The Observatory notes that between November 24, 2020, and June 30, 2022, 203 people, including many human rights defenders and at least 16 minors, were charged under Article 112 of the Criminal Code.
Please write to the authorities of Thailand asking them to:
i. Guarantee in all circumstances the physical integrity and psychological well-being of Natthanit, Netiporn, and all other human rights defenders and pro-democracy activists in Thailand, grant them access to adequate medical care during their detention, and ensure in all circumstances that they are able to carry out their legitimate activities without any hindrance and fear of reprisals;
ii. Immediately and unconditionally release Natthanit and Netiporn, since their detention is arbitrary as it seems to be merely aimed at punishing them for their human rights activities;
iii. Put an end to all acts of harassment, including at the judicial level, against Natthanit, Netiporn, and all other human rights defenders and pro-democracy activists in the country;
iv. Amend or refrain from using Articles 112 and 116 of the Criminal Code to target human rights defenders and pro-democracy activists.
● Mr. Prayuth Chan-ocha, Prime Minister of Thailand, Email: [email protected]
● Mr. Don Pramudwinai, Minister of Foreign Affairs of Thailand, Email: [email protected]
● Mr. Somsak Thepsutin, Minister of Justice of Thailand, Email: [email protected]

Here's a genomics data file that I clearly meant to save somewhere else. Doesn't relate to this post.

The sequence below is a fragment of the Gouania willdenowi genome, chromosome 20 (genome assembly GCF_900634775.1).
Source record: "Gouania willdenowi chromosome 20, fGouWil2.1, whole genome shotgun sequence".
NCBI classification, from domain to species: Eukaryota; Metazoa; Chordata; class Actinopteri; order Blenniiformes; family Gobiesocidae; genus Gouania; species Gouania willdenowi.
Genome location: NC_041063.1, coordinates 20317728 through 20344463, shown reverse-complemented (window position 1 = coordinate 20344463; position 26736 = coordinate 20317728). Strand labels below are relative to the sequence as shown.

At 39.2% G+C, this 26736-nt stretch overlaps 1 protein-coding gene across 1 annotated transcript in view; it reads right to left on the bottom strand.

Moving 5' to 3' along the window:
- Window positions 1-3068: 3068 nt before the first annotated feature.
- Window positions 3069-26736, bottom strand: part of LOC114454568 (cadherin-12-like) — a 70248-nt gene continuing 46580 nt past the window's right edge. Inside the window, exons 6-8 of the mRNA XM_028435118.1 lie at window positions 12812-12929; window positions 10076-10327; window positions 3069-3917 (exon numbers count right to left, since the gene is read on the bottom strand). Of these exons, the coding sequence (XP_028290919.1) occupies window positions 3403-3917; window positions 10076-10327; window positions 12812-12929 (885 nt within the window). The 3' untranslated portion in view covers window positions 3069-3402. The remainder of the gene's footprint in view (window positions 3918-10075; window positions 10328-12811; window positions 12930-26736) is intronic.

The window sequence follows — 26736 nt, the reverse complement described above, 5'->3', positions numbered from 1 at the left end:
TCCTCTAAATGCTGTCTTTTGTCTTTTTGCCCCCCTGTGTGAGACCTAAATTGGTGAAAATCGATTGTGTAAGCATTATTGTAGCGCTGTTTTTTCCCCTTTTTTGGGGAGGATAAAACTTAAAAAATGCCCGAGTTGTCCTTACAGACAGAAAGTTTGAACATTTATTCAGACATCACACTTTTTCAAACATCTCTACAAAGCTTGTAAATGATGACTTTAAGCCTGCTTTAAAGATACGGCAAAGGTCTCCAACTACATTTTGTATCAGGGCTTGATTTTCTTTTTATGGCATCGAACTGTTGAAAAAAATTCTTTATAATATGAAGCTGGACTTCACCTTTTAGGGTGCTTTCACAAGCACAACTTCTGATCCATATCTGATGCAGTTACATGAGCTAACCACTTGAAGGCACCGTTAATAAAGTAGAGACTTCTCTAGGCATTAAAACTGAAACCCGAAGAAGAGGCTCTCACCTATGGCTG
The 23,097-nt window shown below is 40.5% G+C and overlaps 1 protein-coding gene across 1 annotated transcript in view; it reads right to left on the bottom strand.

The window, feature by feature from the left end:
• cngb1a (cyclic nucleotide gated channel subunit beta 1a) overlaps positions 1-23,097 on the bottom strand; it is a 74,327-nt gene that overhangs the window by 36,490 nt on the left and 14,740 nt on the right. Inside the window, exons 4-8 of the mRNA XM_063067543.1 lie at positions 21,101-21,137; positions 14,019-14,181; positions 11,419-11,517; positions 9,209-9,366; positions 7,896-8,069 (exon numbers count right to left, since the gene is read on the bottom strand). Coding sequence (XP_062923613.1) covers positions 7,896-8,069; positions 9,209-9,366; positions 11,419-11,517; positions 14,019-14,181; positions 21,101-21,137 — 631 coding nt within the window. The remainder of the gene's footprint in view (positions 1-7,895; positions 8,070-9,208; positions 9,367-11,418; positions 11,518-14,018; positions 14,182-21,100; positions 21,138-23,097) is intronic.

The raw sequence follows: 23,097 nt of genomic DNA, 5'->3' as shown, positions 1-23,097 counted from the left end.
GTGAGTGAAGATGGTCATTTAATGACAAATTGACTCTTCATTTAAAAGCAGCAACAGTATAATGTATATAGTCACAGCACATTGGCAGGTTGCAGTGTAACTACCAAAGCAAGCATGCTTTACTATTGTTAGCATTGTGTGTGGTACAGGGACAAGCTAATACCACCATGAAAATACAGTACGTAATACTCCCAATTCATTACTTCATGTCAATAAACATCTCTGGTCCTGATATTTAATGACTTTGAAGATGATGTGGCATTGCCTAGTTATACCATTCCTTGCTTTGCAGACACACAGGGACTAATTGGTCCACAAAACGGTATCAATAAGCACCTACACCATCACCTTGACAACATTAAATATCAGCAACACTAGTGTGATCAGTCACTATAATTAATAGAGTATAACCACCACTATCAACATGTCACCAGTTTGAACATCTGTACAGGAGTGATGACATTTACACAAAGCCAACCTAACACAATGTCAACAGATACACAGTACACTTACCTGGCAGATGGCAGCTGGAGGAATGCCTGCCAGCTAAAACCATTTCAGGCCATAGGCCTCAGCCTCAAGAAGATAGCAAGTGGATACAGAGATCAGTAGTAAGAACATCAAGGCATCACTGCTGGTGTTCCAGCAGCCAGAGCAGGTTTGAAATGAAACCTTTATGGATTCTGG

● Gen Apirat Kongsompong, Commander in Chief of the Royal Thai Army, Email: [email protected]
● Pol Gen Chaktip Chaijinda, Commissioner-General of the Royal Thai Police, Email: [email protected]
● Mr. Prakairat Tanteerawong, National Human Rights Commissioner of Thailand, Email: [email protected] / [email protected]
● H.E. Mr. Thani Thongphakdi, Ambassador, Permanent Mission of Thailand to the United Nations in Geneva, Switzerland, Email: [email protected]
● Embassy of Thailand in Brussels, Belgium, Email: [email protected]
Please also write to the diplomatic representatives of Thailand in your respective countries.
Paris-Geneva, July 7, 2022
Kindly inform us of any action undertaken quoting the code of this appeal in your reply.
The Observatory for the Protection of Human Rights Defenders (the Observatory) was created in 1997 by FIDH and the World Organisation Against Torture (OMCT). The objective of this programme is to prevent or remedy situations of repression against human rights defenders. FIDH and OMCT are both members of ProtectDefenders.eu, the European Union Human Rights Defenders Mechanism implemented by international civil society.
To contact the Observatory, call the emergency line:
• E-mail: [email protected]
• Tel FIDH: +33 (0) 1 43 55 25 18
• Tel OMCT: +41 (0) 22 809 49 39